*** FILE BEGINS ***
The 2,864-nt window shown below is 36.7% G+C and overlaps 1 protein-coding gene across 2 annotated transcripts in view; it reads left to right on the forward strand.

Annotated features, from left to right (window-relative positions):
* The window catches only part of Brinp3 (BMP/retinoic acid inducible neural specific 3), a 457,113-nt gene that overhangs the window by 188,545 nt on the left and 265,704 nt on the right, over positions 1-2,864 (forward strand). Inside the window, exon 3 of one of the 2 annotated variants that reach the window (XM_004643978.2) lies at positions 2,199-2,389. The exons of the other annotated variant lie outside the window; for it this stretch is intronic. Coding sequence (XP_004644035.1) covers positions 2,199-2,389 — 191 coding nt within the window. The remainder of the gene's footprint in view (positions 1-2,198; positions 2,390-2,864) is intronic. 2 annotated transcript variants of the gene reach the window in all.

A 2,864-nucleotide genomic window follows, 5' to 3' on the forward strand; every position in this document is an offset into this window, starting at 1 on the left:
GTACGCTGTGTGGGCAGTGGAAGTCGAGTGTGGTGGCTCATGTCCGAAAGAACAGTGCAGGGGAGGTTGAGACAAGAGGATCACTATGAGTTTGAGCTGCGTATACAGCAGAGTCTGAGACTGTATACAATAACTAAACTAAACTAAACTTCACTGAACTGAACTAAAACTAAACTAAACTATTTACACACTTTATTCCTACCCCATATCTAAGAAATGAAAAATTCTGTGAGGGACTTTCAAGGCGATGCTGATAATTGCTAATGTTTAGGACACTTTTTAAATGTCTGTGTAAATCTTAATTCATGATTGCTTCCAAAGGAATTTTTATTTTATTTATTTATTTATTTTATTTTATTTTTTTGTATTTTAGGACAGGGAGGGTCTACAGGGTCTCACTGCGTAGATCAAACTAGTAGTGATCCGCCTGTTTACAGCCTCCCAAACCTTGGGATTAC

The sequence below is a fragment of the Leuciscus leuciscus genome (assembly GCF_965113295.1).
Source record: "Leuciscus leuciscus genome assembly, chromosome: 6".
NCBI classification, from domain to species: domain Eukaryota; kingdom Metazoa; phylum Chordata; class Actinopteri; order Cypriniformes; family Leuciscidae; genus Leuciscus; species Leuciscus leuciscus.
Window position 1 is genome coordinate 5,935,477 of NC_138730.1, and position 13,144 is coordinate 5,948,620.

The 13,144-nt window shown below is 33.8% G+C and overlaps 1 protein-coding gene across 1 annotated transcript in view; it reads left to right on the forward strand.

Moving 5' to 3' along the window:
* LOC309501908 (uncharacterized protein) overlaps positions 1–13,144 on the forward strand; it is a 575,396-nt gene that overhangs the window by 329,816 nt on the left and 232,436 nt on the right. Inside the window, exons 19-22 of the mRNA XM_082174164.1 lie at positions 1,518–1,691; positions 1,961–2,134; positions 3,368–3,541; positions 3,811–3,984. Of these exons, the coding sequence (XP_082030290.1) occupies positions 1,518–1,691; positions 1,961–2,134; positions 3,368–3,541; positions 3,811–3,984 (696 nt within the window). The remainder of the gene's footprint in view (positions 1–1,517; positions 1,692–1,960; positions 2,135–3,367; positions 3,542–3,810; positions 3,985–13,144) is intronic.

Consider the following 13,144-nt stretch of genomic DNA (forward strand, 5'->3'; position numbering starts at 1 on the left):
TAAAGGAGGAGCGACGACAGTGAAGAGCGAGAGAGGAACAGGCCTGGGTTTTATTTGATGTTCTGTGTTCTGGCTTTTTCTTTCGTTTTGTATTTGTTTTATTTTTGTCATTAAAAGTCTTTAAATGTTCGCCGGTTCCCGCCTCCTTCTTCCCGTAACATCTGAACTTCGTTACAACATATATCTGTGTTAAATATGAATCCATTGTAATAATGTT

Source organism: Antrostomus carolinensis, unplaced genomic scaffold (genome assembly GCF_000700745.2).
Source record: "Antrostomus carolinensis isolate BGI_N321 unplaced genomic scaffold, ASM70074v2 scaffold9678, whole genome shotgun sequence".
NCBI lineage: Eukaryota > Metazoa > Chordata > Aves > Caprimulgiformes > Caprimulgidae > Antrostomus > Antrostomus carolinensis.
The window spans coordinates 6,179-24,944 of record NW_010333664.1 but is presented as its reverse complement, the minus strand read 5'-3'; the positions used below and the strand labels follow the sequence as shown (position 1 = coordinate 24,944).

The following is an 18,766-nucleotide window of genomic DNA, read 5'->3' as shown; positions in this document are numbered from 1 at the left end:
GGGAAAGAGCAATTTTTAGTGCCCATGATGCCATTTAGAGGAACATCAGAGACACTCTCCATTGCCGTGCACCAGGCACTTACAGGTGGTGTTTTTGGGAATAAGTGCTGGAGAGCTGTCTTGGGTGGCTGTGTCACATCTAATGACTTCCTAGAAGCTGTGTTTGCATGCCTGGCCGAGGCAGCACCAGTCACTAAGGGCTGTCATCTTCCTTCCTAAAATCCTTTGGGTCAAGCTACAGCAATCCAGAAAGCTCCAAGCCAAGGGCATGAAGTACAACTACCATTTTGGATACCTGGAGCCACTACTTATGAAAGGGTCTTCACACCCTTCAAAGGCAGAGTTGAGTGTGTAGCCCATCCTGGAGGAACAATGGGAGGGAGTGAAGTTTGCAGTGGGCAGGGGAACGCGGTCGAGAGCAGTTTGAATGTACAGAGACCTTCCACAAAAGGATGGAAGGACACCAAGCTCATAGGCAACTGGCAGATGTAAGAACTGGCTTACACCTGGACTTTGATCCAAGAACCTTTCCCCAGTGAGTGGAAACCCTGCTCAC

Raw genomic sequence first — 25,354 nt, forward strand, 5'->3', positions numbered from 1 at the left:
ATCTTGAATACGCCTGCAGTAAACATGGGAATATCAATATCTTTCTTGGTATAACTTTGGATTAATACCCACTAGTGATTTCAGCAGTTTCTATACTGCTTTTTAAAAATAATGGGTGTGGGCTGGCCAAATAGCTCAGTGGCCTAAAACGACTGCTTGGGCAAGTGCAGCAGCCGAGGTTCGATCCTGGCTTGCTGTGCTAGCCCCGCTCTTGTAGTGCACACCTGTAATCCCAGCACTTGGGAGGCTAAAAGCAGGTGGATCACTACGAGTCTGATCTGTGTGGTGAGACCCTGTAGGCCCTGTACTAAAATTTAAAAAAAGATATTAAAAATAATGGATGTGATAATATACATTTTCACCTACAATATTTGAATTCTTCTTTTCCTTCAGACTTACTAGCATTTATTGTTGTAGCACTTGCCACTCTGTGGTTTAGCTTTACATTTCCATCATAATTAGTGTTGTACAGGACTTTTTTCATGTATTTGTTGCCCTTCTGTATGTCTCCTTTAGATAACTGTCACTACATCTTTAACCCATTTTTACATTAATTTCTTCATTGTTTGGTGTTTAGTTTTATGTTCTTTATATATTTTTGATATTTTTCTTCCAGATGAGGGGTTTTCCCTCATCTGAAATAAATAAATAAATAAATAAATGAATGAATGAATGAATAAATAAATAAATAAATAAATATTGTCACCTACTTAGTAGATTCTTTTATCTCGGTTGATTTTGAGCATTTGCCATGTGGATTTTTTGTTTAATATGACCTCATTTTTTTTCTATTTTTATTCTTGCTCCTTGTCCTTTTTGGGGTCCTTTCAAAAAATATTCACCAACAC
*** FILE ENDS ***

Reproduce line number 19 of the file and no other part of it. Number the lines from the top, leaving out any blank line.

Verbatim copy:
The following is an 18,766-nucleotide window of genomic DNA, read 5'->3' as shown; positions in this document are numbered from 1 at the left end: